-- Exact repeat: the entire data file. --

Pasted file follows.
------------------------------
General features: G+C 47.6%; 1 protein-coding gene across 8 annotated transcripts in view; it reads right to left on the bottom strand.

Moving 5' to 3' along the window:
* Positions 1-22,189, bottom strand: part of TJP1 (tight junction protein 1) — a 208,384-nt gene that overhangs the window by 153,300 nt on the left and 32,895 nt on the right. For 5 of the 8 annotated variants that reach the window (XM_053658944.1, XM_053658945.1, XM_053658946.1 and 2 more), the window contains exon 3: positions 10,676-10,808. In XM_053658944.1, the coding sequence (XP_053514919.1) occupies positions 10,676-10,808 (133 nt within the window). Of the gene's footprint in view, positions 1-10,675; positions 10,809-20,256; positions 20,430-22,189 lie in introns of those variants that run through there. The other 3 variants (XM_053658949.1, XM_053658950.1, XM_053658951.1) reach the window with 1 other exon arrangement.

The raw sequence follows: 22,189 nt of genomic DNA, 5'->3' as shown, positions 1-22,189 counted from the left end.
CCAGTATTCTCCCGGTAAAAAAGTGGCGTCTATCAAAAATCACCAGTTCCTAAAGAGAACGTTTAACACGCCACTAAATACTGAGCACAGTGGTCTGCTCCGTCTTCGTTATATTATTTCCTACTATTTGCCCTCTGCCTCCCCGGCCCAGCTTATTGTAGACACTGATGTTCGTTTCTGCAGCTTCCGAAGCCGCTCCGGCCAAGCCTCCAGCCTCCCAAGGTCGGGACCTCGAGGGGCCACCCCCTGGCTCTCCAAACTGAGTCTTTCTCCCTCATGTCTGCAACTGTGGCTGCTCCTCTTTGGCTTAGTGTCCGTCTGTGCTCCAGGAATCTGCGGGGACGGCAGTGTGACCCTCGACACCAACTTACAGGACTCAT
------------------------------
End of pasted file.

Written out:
General features: G+C 47.6%; 1 protein-coding gene across 8 annotated transcripts in view; it reads right to left on the bottom strand.

Moving 5' to 3' along the window:
* Positions 1-22,189, bottom strand: part of TJP1 (tight junction protein 1) — a 208,384-nt gene that overhangs the window by 153,300 nt on the left and 32,895 nt on the right. For 5 of the 8 annotated variants that reach the window (XM_053658944.1, XM_053658945.1, XM_053658946.1 and 2 more), the window contains exon 3: positions 10,676-10,808. In XM_053658944.1, the coding sequence (XP_053514919.1) occupies positions 10,676-10,808 (133 nt within the window). Of the gene's footprint in view, positions 1-10,675; positions 10,809-20,256; positions 20,430-22,189 lie in introns of those variants that run through there. The other 3 variants (XM_053658949.1, XM_053658950.1, XM_053658951.1) reach the window with 1 other exon arrangement.

The raw sequence follows: 22,189 nt of genomic DNA, 5'->3' as shown, positions 1-22,189 counted from the left end.
CCAGTATTCTCCCGGTAAAAAAGTGGCGTCTATCAAAAATCACCAGTTCCTAAAGAGAACGTTTAACACGCCACTAAATACTGAGCACAGTGGTCTGCTCCGTCTTCGTTATATTATTTCCTACTATTTGCCCTCTGCCTCCCCGGCCCAGCTTATTGTAGACACTGATGTTCGTTTCTGCAGCTTCCGAAGCCGCTCCGGCCAAGCCTCCAGCCTCCCAAGGTCGGGACCTCGAGGGGCCACCCCCTGGCTCTCCAAACTGAGTCTTTCTCCCTCATGTCTGCAACTGTGGCTGCTCCTCTTTGGCTTAGTGTCCGTCTGTGCTCCAGGAATCTGCGGGGACGGCAGTGTGACCCTCGACACCAACTTACAGGACTCAT